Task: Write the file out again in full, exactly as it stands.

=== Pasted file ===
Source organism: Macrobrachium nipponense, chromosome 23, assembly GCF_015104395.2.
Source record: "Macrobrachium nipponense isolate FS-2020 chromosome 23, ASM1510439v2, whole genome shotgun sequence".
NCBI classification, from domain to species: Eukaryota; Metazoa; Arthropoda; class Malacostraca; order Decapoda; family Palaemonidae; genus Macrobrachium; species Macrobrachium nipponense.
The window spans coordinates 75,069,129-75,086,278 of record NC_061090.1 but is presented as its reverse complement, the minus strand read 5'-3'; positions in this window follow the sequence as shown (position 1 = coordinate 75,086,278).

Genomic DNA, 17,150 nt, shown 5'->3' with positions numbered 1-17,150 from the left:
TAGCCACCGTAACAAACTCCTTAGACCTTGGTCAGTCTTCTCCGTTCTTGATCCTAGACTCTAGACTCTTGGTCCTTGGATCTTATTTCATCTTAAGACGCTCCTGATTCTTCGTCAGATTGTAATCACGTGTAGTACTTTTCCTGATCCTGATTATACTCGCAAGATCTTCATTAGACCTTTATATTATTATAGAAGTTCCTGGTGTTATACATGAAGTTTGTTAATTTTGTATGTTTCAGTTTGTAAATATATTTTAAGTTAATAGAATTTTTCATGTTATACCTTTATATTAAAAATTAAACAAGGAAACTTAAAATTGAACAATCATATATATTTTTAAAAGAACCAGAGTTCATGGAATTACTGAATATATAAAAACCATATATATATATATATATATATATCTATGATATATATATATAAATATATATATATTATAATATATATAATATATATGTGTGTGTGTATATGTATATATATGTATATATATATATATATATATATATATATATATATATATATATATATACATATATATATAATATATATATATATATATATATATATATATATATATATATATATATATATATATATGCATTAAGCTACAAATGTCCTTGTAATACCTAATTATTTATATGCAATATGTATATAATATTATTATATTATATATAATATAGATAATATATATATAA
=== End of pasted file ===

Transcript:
Source organism: Macrobrachium nipponense, chromosome 23, assembly GCF_015104395.2.
Source record: "Macrobrachium nipponense isolate FS-2020 chromosome 23, ASM1510439v2, whole genome shotgun sequence".
NCBI classification, from domain to species: Eukaryota; Metazoa; Arthropoda; class Malacostraca; order Decapoda; family Palaemonidae; genus Macrobrachium; species Macrobrachium nipponense.
The window spans coordinates 75,069,129-75,086,278 of record NC_061090.1 but is presented as its reverse complement, the minus strand read 5'-3'; positions in this window follow the sequence as shown (position 1 = coordinate 75,086,278).

Genomic DNA, 17,150 nt, shown 5'->3' with positions numbered 1-17,150 from the left:
TAGCCACCGTAACAAACTCCTTAGACCTTGGTCAGTCTTCTCCGTTCTTGATCCTAGACTCTAGACTCTTGGTCCTTGGATCTTATTTCATCTTAAGACGCTCCTGATTCTTCGTCAGATTGTAATCACGTGTAGTACTTTTCCTGATCCTGATTATACTCGCAAGATCTTCATTAGACCTTTATATTATTATAGAAGTTCCTGGTGTTATACATGAAGTTTGTTAATTTTGTATGTTTCAGTTTGTAAATATATTTTAAGTTAATAGAATTTTTCATGTTATACCTTTATATTAAAAATTAAACAAGGAAACTTAAAATTGAACAATCATATATATTTTTAAAAGAACCAGAGTTCATGGAATTACTGAATATATAAAAACCATATATATATATATATATATATATCTATGATATATATATATAAATATATATATATTATAATATATATAATATATATGTGTGTGTGTATATGTATATATATGTATATATATATATATATATATATATATATATATATATATATATATATACATATATATATAATATATATATATATATATATATATATATATATATATATATATATATATATATATATGCATTAAGCTACAAATGTCCTTGTAATACCTAATTATTTATATGCAATATGTATATAATATTATTATATTATATATAATATAGATAATATATATATAA